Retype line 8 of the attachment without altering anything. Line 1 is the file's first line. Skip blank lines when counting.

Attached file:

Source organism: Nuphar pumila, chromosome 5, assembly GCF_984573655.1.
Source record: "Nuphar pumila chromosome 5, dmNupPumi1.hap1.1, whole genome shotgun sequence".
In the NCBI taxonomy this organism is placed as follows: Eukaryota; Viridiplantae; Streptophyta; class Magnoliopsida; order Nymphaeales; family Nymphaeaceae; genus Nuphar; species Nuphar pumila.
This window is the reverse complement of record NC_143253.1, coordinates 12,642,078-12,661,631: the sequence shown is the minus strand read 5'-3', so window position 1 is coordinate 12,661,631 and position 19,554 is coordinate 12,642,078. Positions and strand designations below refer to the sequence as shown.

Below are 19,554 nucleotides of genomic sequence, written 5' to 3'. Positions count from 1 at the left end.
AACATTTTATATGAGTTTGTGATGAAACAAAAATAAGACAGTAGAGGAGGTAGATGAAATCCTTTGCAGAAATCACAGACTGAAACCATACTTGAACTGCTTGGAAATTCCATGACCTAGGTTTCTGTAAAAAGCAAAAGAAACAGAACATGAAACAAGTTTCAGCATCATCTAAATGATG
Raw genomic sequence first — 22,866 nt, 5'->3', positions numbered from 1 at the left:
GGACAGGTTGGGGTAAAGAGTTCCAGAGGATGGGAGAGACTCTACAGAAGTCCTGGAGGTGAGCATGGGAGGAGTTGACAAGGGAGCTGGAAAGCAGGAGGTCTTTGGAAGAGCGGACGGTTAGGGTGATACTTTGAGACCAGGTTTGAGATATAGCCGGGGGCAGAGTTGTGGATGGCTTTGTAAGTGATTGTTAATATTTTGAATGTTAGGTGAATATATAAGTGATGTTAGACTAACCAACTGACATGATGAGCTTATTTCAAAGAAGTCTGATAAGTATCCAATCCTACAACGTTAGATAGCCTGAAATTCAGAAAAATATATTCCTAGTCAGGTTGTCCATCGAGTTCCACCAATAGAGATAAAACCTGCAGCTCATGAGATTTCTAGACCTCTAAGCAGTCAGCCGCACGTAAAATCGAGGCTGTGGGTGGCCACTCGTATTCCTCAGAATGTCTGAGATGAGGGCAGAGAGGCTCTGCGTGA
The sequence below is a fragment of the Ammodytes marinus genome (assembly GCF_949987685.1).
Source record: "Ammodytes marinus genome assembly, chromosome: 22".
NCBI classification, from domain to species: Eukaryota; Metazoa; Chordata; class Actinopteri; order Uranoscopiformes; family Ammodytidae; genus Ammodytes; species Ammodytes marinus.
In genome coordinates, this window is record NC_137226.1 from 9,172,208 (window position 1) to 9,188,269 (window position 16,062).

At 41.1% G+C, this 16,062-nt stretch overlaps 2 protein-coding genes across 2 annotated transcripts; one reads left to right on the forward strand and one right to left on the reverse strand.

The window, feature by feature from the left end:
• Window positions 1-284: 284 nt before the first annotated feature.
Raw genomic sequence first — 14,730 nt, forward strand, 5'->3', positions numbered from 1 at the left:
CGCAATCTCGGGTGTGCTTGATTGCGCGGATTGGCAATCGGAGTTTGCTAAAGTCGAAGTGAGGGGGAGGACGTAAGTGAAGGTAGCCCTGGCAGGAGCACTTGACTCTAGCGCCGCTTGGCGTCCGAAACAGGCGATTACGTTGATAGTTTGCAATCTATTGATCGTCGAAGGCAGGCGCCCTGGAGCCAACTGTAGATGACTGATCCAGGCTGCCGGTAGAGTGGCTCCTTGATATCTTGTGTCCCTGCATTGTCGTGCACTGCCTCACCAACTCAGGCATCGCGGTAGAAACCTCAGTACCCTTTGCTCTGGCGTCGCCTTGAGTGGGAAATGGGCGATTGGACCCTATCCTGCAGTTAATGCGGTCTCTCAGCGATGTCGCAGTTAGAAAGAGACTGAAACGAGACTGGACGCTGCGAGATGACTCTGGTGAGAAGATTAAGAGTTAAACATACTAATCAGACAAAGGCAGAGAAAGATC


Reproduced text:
GGACAGGTTGGGGTAAAGAGTTCCAGAGGATGGGAGAGACTCTACAGAAGTCCTGGAGGTGAGCATGGGAGGAGTTGACAAGGGAGCTGGAAAGCAGGAGGTCTTTGGAAGAGCGGACGGTTAGGGTGATACTTTGAGACCAGGTTTGAGATATAGCCGGGGGCAGAGTTGTGGATGGCTTTGTAAGTGATTGTTAATATTTTGAATGTTAGGTGAATATATAAGTGATGTTAGACTAACCAACTGACATGATGAGCTTATTTCAAAGAAGTCTGATAAGTATCCAATCCTACAACGTTAGATAGCCTGAAATTCAGAAAAATATATTCCTAGTCAGGTTGTCCATCGAGTTCCACCAATAGAGATAAAACCTGCAGCTCATGAGATTTCTAGACCTCTAAGCAGTCAGCCGCACGTAAAATCGAGGCTGTGGGTGGCCACTCGTATTCCTCAGAATGTCTGAGATGAGGGCAGAGAGGCTCTGCGTGA